In my own experience theophany arrives through wonder, a naturally occurring gift of sight poured into those intuitively willing to respect and hallow the presence of the land. My own revelation came as early in life as 1990, as a child just old enough to wander alone in the woods nearby a week-long riverside encampment in Alsea Falls. Left to my own devices within natural boundaries of slope and river, a trail of evidence would lead from chewed and felled birch towards muddy tracks, the minor beginnings of a creature’s dam, and the lingering scent of an all but decomposed corpse. Scavengers had left the most important evidence downstream beyond the stench of rot — Teeth broken from the desiccated skull of a beaver, long scraped of flesh and strewn along the smoothed rocks of Fall Creek. The detective work itself was an early success of practical cognition and an awakened sense of natural spirituality that could be divorced from the reckless, tired and desperate demoralization Christianity fed to me from a young age. The reality of the cyclical, natural occurrence of death lifted me from a moment of empathetic mourning of horrid decomposition toward a personal worship of the bigger picture; Emotional or not, witnessed or unseen, all great forces of nature are constant and unerring. Whether you would consider it a divine spark or a disturbed child discovering scientific deduction, this experience was impossible to describe beyond rousing gnosis, a new revelatory awareness nurtured to this day. ‘Gnosis’ by the hands and lungs of Finnish black metal duo Aethyrick comes from a similar place of earthen deduction and perhaps even deeper ingrained connection of homeland, esoteric tradition, and a pointed pursuit of greater sight divined through dreamstates and involved ritual occult magick.
A shared uncommon knowledge of extreme metal, folk magic, and ‘western’ witchcraft would bring the duo of Gall and Exile together in creation of atmospheric and melodic black metal rooted in the traditions of the early 90’s and expressed by way of the more expansive language of modern atmospheric black metal techniques. Their impressive demo work was only slightly less ambitious than the two full-lengths since, resembling the sullen mystic strengths of auld-but-anew Finnish black metal with early Sargeist, ‘Opferblut’-era Satanic Warmaster threshing set nearby the ease of Blood Red Fog and/or Cosmic Church. Loose stylistic markers, sure, but warmly melodic layers of distraught keyboard work and evocative Scandinavian melodic devices made their second demo (‘Athanor of Sorcery‘, 2017) a notable feat alongside similarly inspired creation. I’d only bind myself arguing for both uniqueness and attributions to the old ways in terms of Aethyrick‘s debut full-length (‘Praxis‘, 2018) as they themselves would remark the intent is neither innovation nor retro-aiming art but rather a pointed resonance in a language the collaboration feels at home within. Though their sound design, ethos and modus are largely separate in identity the most reasonable comparison would be with the reawakened era of Czech black metal group Cult of Fire.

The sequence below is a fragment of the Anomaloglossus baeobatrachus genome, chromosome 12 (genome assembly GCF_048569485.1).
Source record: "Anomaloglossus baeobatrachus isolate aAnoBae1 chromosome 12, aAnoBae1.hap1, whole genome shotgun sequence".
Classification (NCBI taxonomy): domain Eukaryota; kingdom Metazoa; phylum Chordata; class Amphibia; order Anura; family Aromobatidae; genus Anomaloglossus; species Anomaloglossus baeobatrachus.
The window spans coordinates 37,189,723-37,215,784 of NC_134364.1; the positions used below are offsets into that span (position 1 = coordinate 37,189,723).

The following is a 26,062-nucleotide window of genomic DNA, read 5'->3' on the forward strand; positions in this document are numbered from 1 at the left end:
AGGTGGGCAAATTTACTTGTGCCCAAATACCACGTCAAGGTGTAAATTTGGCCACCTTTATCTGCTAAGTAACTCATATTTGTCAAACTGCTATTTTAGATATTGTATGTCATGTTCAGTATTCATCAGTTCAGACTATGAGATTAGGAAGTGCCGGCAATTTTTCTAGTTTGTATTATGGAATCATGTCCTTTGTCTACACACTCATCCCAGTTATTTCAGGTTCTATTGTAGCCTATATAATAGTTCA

‘Epic’ rhythmic scope and grand-streaming wintry sorrow will feel distinctly Finnish as Aethyrick‘s movements grant their gripping spiritus to the willing and intuitive ear of the listener, wilting even the most hearty as ‘Gnosis’ begins. The cathedralesque organs rallying the finale of “Will Embodied” read to my senses as a diatribe from creator to creation, scowling upon the ‘free’ who’re yet encased and made mundane by their own mind’s fear of the unknown. A projection, interpretation, or figment of my own I’m sure. The greater weave of ‘Gnosis’ deals with dreamstates (“Oneiric Portals”), and a broader portrayal of the inner convulsions of men in unnatural environs with their innate humanity held aback. Unleashed by dark rituals and with embrace of naturalistic spirituality, the ease of ‘Gnosis’ will appear subtle in flow and form next to the increasingly intense narrative of ‘Praxis’ preceding it; This sets the ear upon atmosphere, triumphant but gently achieved, throughout the full listen. I’d still place the sensibility of the duos songwriting as vitally ‘melodic’ though I’d concede that this serves atmospheric presence just as much as it creates a directional voice for each piece, particularly the bustling movement of “Oneiric Portals” and “Golden Suffering.”
A pattern does form alongside time’s inheritance of familiarity and this is where ‘Praxis’ and ‘Gnosis’ conjoin upon a greater signature of built momentum, memorable melodic arc, spirited refrain, and the eventual keyboard enhanced ‘epic’ finale statement of each track. The effect is quite memorable once the scope of the album is achieved, creating smaller worlds within each track that begin to blend across full listens into consistent peaks and valleys defined primarily by textures introduced beyond the keystone rhythms separating each song. Far from the all-too-common methods of wistfully unshaped modern atmospheric black metal, Aethyrick will speak to the sensibilities of the 1990’s school of ‘variation on a theme’ focused riff-centric songwriting. It isn’t a revolutionary style or even the most memorable practical portrayal of that world but theme and fidelity go a long way to ensure a convincing and effective listen that sticks with the listener. Very high recommendation is due ‘Gnosis’ because it has served as one of the most remarkable ‘growers’ in the span of these last two months of listening. Aethyrick initially appeared to have taken a plainly iterative approach in applying deeper personal meaning while making slight improvements to their sound on this second album but, as I peeled back the layers of assumption, greater depth of meaning revealed itself with time.
Very high recommendation. 4.5/5.0
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